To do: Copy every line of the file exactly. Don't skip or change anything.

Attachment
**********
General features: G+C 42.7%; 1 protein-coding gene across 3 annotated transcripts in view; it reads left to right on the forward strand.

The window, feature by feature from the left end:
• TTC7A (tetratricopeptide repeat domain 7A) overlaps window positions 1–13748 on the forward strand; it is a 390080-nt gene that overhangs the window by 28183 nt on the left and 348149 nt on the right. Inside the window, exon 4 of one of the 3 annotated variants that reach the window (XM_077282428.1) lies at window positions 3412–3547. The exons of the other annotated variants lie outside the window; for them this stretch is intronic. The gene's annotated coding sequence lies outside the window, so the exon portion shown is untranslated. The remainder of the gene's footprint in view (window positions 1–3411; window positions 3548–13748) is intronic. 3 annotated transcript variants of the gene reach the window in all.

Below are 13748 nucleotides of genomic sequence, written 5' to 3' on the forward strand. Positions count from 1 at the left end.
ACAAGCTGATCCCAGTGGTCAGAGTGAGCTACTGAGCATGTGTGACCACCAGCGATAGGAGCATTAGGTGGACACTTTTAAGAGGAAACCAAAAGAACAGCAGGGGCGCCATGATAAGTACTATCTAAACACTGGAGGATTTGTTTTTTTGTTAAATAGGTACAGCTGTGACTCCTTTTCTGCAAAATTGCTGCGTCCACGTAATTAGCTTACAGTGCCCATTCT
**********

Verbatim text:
General features: G+C 42.7%; 1 protein-coding gene across 3 annotated transcripts in view; it reads left to right on the forward strand.

The window, feature by feature from the left end:
• TTC7A (tetratricopeptide repeat domain 7A) overlaps window positions 1–13748 on the forward strand; it is a 390080-nt gene that overhangs the window by 28183 nt on the left and 348149 nt on the right. Inside the window, exon 4 of one of the 3 annotated variants that reach the window (XM_077282428.1) lies at window positions 3412–3547. The exons of the other annotated variants lie outside the window; for them this stretch is intronic. The gene's annotated coding sequence lies outside the window, so the exon portion shown is untranslated. The remainder of the gene's footprint in view (window positions 1–3411; window positions 3548–13748) is intronic. 3 annotated transcript variants of the gene reach the window in all.

Below are 13748 nucleotides of genomic sequence, written 5' to 3' on the forward strand. Positions count from 1 at the left end.
ACAAGCTGATCCCAGTGGTCAGAGTGAGCTACTGAGCATGTGTGACCACCAGCGATAGGAGCATTAGGTGGACACTTTTAAGAGGAAACCAAAAGAACAGCAGGGGCGCCATGATAAGTACTATCTAAACACTGGAGGATTTGTTTTTTTGTTAAATAGGTACAGCTGTGACTCCTTTTCTGCAAAATTGCTGCGTCCACGTAATTAGCTTACAGTGCCCATTCT